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My Book!

I wrote a book about preserving food. The same step-by-step instruction and full-color photos you find in my blog. Buy it at Yes, You Can 

Links to planters at selected vendors:

Garden-Fountains.com

MasterGardening.com

 

 

Sprouts

Amazon.com is a terrific source for certified organic seeds intended for home sprouting. Dress up salads, stir-fry, sandwiches, spreads, and other dishes with homegrown sprouts of all kinds. Follow this link to order your sampler or to find home sprouting kits.

 

Small Kitchen Garden Store

 

 

 

 

Late, Late Bean Seed Harvest

bean seeds ready to harvest

My climbing beans reached the tops of the trellises and kept growing. Eventually, there were huge knots of bean plant at the tops of my trellises. When frost finally killed the plant, I found dried bean pods that I was counting on to provide new seeds for next year’s garden.

This past growing season, my climbing beans far exceeded the carrying capacity of the trellises I provided for them. When they reached the tops of the trellises, the vines turned back on themselves and formed a knot of foliage that concealed at least a meal’s worth of beans. Perhaps your bean plants did something similar.

I knew the beans were there, and left them deliberately. My thinking was to leave them alone until they finished growing, the plants died, and the bean pods dried up. I’d then harvest the dried pods and find bean seeds to plant next season, and that’s what I did.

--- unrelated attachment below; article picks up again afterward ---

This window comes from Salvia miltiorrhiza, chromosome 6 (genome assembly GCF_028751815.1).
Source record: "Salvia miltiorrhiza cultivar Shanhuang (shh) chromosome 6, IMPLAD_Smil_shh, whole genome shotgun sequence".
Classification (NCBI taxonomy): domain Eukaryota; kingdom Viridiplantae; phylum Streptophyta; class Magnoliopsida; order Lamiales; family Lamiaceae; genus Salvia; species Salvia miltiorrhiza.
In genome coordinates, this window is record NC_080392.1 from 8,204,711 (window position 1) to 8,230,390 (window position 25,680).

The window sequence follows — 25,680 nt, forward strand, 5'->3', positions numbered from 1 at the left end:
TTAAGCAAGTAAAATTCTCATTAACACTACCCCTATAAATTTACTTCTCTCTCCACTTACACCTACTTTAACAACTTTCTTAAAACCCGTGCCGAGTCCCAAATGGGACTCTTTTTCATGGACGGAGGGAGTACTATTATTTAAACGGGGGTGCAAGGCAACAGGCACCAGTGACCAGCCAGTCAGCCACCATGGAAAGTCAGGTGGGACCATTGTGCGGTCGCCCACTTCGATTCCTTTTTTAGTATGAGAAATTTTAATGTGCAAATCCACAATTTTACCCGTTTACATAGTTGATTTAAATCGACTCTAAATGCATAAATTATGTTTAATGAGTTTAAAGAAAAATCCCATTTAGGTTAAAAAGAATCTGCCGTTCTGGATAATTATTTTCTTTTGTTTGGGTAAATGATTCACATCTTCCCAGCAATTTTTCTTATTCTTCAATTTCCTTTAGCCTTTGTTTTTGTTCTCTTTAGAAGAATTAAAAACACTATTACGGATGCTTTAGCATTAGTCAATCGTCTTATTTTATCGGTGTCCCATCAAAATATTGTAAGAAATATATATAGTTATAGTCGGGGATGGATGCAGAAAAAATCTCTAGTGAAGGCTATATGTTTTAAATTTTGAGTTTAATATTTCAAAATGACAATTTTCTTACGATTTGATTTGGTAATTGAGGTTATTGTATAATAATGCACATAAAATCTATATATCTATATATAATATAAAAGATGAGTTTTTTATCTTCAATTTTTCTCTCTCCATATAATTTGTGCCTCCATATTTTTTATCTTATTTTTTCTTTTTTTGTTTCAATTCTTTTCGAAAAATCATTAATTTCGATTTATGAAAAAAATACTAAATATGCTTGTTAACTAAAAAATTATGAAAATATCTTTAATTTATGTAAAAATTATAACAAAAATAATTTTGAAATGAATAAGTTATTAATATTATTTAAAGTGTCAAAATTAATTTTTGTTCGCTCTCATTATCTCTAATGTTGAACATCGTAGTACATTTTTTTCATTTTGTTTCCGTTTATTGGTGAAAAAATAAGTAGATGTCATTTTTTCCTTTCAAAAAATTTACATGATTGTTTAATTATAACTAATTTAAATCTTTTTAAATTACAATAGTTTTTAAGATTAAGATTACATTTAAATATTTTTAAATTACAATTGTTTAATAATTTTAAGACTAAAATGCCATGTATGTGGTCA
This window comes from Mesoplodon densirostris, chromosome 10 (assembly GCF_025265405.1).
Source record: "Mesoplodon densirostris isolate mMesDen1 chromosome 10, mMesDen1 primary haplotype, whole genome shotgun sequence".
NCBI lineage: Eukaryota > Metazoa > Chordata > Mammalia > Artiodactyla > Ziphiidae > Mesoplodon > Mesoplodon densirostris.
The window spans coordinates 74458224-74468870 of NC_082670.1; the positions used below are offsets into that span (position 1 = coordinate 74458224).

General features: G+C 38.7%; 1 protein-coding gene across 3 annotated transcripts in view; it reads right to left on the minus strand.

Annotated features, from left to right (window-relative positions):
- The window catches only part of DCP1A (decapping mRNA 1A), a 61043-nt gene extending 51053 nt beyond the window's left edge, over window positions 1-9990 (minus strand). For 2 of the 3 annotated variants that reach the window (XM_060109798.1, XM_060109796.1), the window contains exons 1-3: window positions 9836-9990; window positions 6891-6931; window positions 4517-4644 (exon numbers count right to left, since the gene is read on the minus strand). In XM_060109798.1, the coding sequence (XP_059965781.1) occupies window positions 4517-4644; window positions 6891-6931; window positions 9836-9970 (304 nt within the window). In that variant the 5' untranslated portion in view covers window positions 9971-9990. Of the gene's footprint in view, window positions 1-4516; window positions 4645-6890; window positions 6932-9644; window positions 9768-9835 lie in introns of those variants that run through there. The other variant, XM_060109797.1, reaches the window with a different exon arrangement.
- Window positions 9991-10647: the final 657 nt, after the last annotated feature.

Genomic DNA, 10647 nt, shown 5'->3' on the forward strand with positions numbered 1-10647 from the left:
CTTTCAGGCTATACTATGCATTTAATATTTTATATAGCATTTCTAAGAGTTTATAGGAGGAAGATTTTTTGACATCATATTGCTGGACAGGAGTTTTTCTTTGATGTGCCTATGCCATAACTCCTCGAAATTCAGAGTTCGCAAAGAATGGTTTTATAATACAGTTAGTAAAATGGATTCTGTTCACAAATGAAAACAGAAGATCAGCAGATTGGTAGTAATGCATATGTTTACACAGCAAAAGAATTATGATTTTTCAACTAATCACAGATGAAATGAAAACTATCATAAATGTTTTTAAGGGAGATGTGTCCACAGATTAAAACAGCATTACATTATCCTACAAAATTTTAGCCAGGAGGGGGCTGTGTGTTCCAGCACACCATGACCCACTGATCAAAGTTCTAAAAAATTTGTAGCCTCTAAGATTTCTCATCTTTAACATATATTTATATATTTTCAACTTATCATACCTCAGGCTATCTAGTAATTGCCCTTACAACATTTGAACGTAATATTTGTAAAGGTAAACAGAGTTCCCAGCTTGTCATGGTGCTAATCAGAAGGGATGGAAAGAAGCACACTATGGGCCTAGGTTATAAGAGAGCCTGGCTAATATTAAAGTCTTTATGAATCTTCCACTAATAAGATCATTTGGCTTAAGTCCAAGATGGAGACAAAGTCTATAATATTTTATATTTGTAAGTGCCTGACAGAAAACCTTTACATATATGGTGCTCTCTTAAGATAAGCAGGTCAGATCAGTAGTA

bean seeds fresh from the pod

A single dried bean contained eight bean seeds. A few days after harvesting these, I planted one in a container and kept it moist until it sprouted. It’s important to test the seeds you collect. If they won’t germinate, finding out early gives you time to order replacements.

If you haven’t yet tidied your garden, you also may have seeds available to harvest. Dried, dead vegetables that look only good enough for the compost heap may be worth examining. Peel open some shriveled beans, sift through a frozen tomato or chili pepper carcass, or crush a seed pod from beneath the floret of a broccoli plant, and you might gather enough seeds to start next year’s plants.

I love extending my garden this way and there’s a possible benefit from gathering your own seeds year-after-year: Seeds that grow in your garden come from plants that have done well there. Each successive generation may adapt slightly better to your garden—perhaps imperceptibly—until they become ideally suited. You may even accidentally breed a new variety of your favorite vegetable.

Do you still have dead vegetables in your garden? Go collect some seeds.

 

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